Olivia grilled Government officials in the Parliamentary Public Accounts Committee on the Government’s failure to deliver coronavirus testing.

With people struggling to access a covid-19 test up and down the country, Olivia used yesterday’s (on 18th September) session on Digital Transformation in the NHS to hold the Government to account on its failure to deliver testing where its needed.

Olivia took the Government to task on the current testing crisis, fielding a series of questions to find out exactly why members of the public are struggling to access testing.

Below is a full transcript of Olivia’s questions and the answers she received from David Williams, Director General of Finance and Group Operations at the Department of Health and Second Permanent Secretary.

Olivia Blake: So earlier in the pandemic, the reason for difficulties with capacity was reagents, and that was repeated a number of times. I just wanted to understand what the actual issue with capacity is at the moment: is it the workers to conduct the lab tests in the lab, the lack of space or lack of PCR machines or other such analysis?

David Williams: I’m not sure there’s much more I can sensibly add to the information the Prime Minister and the Secretary of State have shared with the House this week. Dido Harding is given evidence to the Science and Technology committee later today. But what I think it is just worth highlighting is that as the Prime Minister set out yesterday, we have a plan – a trajectory – to deliver 500,000 tests a day by the end of October. We are essentially on track against increasing our testing capacity to meet that ambition. We are testing around, or capable of testing around, a hundred times more people a day than at the start of the pandemic. Though whilst of course in a sort of population scale enterprise like this, there will always be a day-to-day operational challenges, and those are addressed, identified and sorted out. The particular challenge we face at the moment is the mismatch between demand and capacity, rather than the capacity is falling short of where we expected it to be.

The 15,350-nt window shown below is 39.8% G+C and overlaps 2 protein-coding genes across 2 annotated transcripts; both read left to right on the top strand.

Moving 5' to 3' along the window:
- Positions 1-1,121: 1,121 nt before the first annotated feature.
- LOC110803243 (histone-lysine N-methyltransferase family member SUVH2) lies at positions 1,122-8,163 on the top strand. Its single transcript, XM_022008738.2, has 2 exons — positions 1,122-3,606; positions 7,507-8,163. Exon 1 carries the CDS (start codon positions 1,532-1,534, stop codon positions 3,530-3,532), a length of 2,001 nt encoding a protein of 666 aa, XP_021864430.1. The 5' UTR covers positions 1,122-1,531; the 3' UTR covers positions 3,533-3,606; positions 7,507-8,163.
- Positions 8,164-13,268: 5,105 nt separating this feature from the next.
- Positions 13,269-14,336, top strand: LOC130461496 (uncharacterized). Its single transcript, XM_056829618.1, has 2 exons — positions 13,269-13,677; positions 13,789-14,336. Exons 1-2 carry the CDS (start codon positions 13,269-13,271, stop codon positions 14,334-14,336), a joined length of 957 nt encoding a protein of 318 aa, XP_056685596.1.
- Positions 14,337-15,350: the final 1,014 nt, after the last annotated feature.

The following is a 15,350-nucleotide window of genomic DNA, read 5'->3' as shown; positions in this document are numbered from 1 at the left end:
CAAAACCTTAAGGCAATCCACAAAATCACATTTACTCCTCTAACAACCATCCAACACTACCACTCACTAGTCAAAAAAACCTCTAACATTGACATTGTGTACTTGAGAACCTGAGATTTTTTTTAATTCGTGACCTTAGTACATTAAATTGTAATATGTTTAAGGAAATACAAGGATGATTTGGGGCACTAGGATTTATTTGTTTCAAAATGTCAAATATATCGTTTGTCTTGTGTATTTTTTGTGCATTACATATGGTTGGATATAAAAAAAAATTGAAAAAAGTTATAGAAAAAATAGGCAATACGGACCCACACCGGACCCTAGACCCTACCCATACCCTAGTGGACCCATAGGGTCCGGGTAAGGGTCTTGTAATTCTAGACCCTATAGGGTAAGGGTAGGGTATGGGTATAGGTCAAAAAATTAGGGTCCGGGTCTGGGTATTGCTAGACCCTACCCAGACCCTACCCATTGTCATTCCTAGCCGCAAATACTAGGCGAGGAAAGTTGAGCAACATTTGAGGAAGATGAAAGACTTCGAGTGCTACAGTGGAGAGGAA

Olivia Blake: Well, thank you for that answer. I don’t think we’re really touching on what the actual issue is there, so I’m going to ask all the questions because I had questions about whether it was one or the other. So these tests aren’t rocket science. Do you not think that the money for Moonshot would be better spent on the current testing technologies and capacity.

David Williams: Well, there are different use-cases and even within the current capacity there are tests for which rapid turnaround is particularly important and other tests for which accuracy is a more important factor. So, we have a blend of testing roots now matched to use-cases. I think the point about investment in future technologies is they might either allow us to deliver current testing activity more cheaply, more reliably, at a greater scale or with a quick turnaround. Innovating in the space I think is a perfectly sensible thing to do. Is that a choice about how those new tests are deployed?